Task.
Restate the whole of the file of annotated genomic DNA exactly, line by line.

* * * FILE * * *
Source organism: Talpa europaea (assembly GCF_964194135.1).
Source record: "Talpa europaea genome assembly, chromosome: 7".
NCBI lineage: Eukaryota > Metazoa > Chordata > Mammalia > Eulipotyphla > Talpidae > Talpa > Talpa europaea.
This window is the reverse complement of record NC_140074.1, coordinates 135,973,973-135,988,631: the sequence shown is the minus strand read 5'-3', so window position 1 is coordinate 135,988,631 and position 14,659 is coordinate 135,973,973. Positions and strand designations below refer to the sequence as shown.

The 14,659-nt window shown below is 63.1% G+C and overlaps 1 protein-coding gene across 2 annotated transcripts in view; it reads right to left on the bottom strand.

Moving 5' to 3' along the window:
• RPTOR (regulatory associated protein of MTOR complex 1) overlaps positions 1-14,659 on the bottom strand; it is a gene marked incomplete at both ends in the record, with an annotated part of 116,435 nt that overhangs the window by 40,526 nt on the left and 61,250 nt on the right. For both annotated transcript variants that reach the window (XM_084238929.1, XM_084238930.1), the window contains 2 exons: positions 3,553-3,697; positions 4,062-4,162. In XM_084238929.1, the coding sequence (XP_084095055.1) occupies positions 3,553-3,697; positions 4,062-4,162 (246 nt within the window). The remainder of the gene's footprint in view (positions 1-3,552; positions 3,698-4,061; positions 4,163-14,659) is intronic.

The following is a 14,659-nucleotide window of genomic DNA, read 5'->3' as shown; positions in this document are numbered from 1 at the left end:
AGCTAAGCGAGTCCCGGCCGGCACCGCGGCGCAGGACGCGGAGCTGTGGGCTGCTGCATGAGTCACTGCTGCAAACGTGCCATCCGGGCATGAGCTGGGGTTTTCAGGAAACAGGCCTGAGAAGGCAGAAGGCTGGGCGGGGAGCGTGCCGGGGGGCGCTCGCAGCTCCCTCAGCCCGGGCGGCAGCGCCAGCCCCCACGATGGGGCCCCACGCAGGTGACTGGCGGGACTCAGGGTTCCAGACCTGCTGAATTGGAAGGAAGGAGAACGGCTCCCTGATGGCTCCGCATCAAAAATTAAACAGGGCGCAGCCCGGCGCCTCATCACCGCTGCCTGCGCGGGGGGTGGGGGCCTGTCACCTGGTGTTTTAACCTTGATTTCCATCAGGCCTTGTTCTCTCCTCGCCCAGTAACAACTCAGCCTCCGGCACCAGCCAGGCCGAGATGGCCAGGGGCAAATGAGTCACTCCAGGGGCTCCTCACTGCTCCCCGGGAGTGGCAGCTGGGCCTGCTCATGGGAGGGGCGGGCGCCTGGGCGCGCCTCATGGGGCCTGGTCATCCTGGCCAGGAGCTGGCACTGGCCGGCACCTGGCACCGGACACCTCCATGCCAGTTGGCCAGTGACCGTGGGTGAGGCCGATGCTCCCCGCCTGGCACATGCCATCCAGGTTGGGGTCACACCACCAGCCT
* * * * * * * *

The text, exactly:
Source organism: Talpa europaea (assembly GCF_964194135.1).
Source record: "Talpa europaea genome assembly, chromosome: 7".
NCBI lineage: Eukaryota > Metazoa > Chordata > Mammalia > Eulipotyphla > Talpidae > Talpa > Talpa europaea.
This window is the reverse complement of record NC_140074.1, coordinates 135,973,973-135,988,631: the sequence shown is the minus strand read 5'-3', so window position 1 is coordinate 135,988,631 and position 14,659 is coordinate 135,973,973. Positions and strand designations below refer to the sequence as shown.

The 14,659-nt window shown below is 63.1% G+C and overlaps 1 protein-coding gene across 2 annotated transcripts in view; it reads right to left on the bottom strand.

Moving 5' to 3' along the window:
• RPTOR (regulatory associated protein of MTOR complex 1) overlaps positions 1-14,659 on the bottom strand; it is a gene marked incomplete at both ends in the record, with an annotated part of 116,435 nt that overhangs the window by 40,526 nt on the left and 61,250 nt on the right. For both annotated transcript variants that reach the window (XM_084238929.1, XM_084238930.1), the window contains 2 exons: positions 3,553-3,697; positions 4,062-4,162. In XM_084238929.1, the coding sequence (XP_084095055.1) occupies positions 3,553-3,697; positions 4,062-4,162 (246 nt within the window). The remainder of the gene's footprint in view (positions 1-3,552; positions 3,698-4,061; positions 4,163-14,659) is intronic.

The following is a 14,659-nucleotide window of genomic DNA, read 5'->3' as shown; positions in this document are numbered from 1 at the left end:
AGCTAAGCGAGTCCCGGCCGGCACCGCGGCGCAGGACGCGGAGCTGTGGGCTGCTGCATGAGTCACTGCTGCAAACGTGCCATCCGGGCATGAGCTGGGGTTTTCAGGAAACAGGCCTGAGAAGGCAGAAGGCTGGGCGGGGAGCGTGCCGGGGGGCGCTCGCAGCTCCCTCAGCCCGGGCGGCAGCGCCAGCCCCCACGATGGGGCCCCACGCAGGTGACTGGCGGGACTCAGGGTTCCAGACCTGCTGAATTGGAAGGAAGGAGAACGGCTCCCTGATGGCTCCGCATCAAAAATTAAACAGGGCGCAGCCCGGCGCCTCATCACCGCTGCCTGCGCGGGGGGTGGGGGCCTGTCACCTGGTGTTTTAACCTTGATTTCCATCAGGCCTTGTTCTCTCCTCGCCCAGTAACAACTCAGCCTCCGGCACCAGCCAGGCCGAGATGGCCAGGGGCAAATGAGTCACTCCAGGGGCTCCTCACTGCTCCCCGGGAGTGGCAGCTGGGCCTGCTCATGGGAGGGGCGGGCGCCTGGGCGCGCCTCATGGGGCCTGGTCATCCTGGCCAGGAGCTGGCACTGGCCGGCACCTGGCACCGGACACCTCCATGCCAGTTGGCCAGTGACCGTGGGTGAGGCCGATGCTCCCCGCCTGGCACATGCCATCCAGGTTGGGGTCACACCACCAGCCT